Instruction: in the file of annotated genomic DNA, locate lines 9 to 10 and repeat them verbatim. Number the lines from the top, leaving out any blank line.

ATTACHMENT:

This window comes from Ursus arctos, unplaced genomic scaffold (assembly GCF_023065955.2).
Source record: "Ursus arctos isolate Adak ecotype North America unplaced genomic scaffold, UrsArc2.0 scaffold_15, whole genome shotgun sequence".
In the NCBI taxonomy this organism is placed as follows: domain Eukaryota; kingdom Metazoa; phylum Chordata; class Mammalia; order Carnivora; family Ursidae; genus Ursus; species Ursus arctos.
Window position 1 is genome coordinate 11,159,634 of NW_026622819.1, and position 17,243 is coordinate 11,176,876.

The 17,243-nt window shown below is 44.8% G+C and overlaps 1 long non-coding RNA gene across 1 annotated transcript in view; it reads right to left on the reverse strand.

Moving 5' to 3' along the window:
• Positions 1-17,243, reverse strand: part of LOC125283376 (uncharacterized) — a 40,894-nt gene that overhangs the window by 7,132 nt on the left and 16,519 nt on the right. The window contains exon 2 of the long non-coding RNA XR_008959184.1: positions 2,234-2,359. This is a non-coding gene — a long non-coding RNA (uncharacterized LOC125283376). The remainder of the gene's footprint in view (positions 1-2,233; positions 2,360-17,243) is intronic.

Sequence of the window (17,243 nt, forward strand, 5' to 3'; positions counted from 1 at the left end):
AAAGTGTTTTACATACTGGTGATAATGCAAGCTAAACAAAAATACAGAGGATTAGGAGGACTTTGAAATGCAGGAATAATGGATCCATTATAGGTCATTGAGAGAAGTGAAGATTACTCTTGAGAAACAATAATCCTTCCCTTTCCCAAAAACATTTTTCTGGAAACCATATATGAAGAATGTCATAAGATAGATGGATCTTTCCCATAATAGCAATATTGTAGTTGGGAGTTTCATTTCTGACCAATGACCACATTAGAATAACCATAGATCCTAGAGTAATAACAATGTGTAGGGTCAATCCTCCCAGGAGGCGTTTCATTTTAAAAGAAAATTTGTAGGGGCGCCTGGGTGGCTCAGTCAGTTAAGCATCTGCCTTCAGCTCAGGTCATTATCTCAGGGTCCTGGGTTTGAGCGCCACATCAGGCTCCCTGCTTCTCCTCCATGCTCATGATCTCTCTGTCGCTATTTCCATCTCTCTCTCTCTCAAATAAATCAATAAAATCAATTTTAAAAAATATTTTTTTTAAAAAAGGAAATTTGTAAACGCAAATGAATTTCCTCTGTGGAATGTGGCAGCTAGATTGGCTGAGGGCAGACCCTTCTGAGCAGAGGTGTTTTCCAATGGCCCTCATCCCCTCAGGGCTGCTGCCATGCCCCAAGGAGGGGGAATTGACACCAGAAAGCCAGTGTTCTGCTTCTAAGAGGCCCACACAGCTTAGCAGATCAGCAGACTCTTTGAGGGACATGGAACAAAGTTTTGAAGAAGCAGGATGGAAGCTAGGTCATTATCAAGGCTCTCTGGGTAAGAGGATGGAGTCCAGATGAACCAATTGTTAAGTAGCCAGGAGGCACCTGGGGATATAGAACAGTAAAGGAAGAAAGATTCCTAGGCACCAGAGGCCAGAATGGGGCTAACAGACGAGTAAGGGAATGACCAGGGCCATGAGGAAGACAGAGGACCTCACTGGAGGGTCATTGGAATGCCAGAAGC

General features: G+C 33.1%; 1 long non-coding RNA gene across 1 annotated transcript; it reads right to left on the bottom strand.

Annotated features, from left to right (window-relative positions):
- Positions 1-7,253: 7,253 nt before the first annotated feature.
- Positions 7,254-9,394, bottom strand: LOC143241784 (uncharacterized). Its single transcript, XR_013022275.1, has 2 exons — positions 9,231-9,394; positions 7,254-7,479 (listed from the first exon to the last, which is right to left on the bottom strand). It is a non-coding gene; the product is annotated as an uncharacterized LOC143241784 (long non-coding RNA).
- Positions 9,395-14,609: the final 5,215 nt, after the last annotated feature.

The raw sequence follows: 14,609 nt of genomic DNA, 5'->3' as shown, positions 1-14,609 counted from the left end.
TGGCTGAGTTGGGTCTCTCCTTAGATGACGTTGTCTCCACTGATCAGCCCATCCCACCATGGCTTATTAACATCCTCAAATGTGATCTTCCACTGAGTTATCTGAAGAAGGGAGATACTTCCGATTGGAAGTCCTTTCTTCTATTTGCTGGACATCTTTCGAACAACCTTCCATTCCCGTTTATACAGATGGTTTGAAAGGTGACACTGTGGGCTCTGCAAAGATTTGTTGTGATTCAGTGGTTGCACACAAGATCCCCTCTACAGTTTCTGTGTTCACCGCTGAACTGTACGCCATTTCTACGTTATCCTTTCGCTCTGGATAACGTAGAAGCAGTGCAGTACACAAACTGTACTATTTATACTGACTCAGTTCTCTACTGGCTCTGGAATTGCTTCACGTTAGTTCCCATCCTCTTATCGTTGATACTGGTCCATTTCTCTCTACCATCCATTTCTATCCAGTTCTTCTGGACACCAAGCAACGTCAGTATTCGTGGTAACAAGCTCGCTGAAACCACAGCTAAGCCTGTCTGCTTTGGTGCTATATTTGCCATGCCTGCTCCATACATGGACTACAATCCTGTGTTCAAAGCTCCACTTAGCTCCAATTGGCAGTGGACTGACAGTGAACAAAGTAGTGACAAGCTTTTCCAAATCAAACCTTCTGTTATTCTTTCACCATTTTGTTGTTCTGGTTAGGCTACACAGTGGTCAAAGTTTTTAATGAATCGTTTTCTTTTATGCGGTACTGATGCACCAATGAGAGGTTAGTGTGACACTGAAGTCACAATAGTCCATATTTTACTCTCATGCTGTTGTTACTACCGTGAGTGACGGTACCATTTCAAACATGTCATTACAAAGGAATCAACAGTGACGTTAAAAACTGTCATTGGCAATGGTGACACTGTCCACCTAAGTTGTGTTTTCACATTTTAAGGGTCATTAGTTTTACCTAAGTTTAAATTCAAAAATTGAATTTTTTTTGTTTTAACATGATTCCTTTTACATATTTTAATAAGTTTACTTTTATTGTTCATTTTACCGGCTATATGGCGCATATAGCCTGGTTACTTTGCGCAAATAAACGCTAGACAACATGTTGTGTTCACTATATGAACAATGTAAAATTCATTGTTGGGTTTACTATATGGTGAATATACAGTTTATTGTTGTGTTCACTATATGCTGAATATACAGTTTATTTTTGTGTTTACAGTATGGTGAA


AAAGTGTTTTACATACTGGTGATAATGCAAGCTAAACAAAAATACAGAGGATTAGGAGGACTTTGAAATGCAGGAATAATGGATCCATTATAGGTCATTGAGAGAAGTGAAGATTACTCTTGAGAAACAATAATCCTTCCCTTTCCCAAAAACATTTTTCTGGAAACCATATATGAAGAATGTCATAAGATAGATGGATCTTTCCCATAATAGCAATATTGTAGTTGGGAGTTTCATTTCTGACCAATGACCACATTAGAATAACCATAGATCCTAGAGTAATAACAATGTGTAGGGTCAATCCTCCCAGGAGGCGTTTCATTTTAAAAGAAAATTTGTAGGGGCGCCTGGGTGGCTCAGTCAGTTAAGCATCTGCCTTCAGCTCAGGTCATTATCTCAGGGTCCTGGGTTTGAGCGCCACATCAGGCTCCCTGCTTCTCCTCCATGCTCATGATCTCTCTGTCGCTATTTCCATCTCTCTCTCTCTCAAATAAATCAATAAAATCAATTTTAAAAAATATTTTTTTTAAAAAAGGAAATTTGTAAACGCAAATGAATTTCCTCTGTGGAATGTGGCAGCTAGATTGGCTGAGGGCAGACCCTTCTGAGCAGAGGTGTTTTCCAATGGCCCTCATCCCCTCAGGGCTGCTGCCATGCCCCAAGGAGGGGGAATTGACACCAGAAAGCCAGTGTTCTGCTTCTAAGAGGCCCACACAGCTTAGCAGATCAGCAGACTCTTTGAGGGACATGGAACAAAGTTTTGAAGAAGCAGGATGGAAGCTAGGTCATTATCAAGGCTCTCTGGGTAAGAGGATGGAGTCCAGATGAACCAATTGTTAAGTAGCCAGGAGGCACCTGGGGATATAGAACAGTAAAGGAAGAAAGATTCCTAGGCACCAGAGGCCAGAATGGGGCTAACAGACGAGTAAGGGAATGACCAGGGCCATGAGGAAGACAGAGGACCTCACTGGAGGGTCATTGGAATGCCAGAAGC

General features: G+C 33.1%; 1 long non-coding RNA gene across 1 annotated transcript; it reads right to left on the bottom strand.